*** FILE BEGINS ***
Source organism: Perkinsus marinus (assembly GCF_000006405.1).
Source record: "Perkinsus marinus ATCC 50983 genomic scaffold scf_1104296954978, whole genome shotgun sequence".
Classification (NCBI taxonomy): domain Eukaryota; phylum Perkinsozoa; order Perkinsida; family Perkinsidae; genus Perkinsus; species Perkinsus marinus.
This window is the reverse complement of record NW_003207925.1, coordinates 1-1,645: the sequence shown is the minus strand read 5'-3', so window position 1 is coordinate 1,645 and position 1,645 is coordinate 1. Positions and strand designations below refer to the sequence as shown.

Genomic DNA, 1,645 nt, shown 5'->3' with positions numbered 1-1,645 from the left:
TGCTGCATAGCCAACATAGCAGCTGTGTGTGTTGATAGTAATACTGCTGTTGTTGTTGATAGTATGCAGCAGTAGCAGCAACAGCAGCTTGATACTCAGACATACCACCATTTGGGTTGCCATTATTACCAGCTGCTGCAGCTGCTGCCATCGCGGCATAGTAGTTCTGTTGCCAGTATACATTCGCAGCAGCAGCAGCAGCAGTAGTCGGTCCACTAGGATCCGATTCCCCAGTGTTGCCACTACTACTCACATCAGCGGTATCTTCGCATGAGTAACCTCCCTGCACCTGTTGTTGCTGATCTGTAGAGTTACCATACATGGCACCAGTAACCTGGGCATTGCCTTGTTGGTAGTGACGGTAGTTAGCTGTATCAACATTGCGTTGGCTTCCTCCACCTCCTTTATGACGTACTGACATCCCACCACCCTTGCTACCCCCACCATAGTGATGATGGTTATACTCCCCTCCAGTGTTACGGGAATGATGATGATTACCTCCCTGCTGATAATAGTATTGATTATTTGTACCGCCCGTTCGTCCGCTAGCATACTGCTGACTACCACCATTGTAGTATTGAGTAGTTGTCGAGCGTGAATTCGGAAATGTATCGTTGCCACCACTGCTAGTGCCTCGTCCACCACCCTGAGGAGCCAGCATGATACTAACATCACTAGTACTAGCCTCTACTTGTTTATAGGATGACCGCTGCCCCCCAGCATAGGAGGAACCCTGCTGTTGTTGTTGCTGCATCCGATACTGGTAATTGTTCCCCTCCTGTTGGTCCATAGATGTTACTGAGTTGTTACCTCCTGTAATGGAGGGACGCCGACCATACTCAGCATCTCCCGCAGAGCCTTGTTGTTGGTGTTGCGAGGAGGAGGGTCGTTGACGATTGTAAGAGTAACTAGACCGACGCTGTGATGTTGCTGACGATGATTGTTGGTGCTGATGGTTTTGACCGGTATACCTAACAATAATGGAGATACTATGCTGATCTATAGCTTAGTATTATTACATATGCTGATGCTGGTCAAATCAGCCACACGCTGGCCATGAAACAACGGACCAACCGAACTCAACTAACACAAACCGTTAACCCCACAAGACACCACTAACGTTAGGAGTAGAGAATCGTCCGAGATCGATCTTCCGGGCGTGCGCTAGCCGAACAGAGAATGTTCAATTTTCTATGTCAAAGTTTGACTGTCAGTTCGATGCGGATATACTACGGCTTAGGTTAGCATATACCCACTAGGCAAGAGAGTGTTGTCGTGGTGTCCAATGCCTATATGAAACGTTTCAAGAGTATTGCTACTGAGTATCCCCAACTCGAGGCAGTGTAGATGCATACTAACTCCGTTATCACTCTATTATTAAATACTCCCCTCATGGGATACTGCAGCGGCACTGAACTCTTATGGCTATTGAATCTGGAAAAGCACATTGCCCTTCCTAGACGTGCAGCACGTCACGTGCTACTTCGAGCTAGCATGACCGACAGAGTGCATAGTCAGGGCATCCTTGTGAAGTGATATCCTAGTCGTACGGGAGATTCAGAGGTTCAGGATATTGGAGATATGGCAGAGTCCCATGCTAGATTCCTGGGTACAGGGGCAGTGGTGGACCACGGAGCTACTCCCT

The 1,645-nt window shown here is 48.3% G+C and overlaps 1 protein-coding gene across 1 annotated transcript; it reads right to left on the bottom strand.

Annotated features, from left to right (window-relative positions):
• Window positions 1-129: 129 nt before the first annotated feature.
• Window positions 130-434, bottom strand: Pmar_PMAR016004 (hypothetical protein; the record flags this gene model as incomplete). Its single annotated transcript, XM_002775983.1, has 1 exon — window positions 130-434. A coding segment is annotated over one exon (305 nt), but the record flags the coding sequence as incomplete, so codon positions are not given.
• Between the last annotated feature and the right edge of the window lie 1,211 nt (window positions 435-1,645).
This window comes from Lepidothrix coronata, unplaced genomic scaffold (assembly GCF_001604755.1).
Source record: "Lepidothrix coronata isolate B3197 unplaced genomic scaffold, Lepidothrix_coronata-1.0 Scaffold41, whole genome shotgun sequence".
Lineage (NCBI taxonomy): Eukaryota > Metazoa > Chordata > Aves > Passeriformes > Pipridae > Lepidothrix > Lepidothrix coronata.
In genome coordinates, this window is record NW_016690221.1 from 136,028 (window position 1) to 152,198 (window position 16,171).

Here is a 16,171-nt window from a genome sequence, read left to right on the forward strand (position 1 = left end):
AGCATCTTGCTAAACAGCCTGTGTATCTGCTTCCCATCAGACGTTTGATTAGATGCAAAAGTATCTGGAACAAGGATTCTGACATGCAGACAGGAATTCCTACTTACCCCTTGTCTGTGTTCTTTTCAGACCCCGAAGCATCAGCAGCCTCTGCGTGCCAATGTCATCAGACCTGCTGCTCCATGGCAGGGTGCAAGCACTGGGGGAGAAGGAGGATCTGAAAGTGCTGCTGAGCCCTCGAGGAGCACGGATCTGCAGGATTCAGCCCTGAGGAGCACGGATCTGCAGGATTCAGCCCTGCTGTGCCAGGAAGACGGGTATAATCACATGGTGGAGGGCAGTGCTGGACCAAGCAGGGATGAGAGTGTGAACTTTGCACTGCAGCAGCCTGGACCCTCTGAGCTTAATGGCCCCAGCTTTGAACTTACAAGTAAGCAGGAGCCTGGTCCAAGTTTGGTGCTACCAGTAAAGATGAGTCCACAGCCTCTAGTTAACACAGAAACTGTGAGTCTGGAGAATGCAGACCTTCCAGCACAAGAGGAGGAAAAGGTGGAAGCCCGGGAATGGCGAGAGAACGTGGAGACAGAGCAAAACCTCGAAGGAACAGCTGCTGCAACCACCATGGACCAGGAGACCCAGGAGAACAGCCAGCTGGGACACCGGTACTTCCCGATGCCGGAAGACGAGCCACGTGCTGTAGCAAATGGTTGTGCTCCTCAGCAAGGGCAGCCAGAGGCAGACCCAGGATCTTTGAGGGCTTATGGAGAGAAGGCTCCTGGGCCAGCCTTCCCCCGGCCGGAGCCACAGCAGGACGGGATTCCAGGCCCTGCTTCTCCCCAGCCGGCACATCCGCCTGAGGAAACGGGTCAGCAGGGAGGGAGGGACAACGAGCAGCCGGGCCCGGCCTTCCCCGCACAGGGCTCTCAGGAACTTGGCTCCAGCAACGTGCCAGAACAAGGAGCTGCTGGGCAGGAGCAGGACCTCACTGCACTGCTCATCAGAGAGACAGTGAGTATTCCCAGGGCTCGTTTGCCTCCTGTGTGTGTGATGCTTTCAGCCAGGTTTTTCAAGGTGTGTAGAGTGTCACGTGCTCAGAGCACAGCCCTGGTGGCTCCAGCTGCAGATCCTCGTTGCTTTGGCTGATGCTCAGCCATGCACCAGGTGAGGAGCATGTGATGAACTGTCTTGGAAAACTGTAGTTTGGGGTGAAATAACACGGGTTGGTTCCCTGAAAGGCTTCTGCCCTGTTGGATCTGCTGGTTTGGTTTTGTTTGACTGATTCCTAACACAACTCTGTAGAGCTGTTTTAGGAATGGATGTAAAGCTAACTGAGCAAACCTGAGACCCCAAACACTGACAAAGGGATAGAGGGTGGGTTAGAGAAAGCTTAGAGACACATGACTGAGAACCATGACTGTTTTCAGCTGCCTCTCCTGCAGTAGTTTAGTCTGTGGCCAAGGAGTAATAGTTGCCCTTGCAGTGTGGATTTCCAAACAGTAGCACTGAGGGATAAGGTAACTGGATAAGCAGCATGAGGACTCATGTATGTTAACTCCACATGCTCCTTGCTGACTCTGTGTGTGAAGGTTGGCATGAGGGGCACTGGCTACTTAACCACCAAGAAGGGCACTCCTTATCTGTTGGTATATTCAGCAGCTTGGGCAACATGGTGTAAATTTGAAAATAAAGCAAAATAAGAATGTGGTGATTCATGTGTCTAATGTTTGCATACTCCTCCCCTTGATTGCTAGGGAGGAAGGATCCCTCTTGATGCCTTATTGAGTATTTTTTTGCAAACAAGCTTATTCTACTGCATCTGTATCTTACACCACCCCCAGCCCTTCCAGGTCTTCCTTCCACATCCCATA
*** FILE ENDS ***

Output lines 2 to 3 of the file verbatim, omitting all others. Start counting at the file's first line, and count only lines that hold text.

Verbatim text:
Source record: "Perkinsus marinus ATCC 50983 genomic scaffold scf_1104296954978, whole genome shotgun sequence".
Classification (NCBI taxonomy): domain Eukaryota; phylum Perkinsozoa; order Perkinsida; family Perkinsidae; genus Perkinsus; species Perkinsus marinus.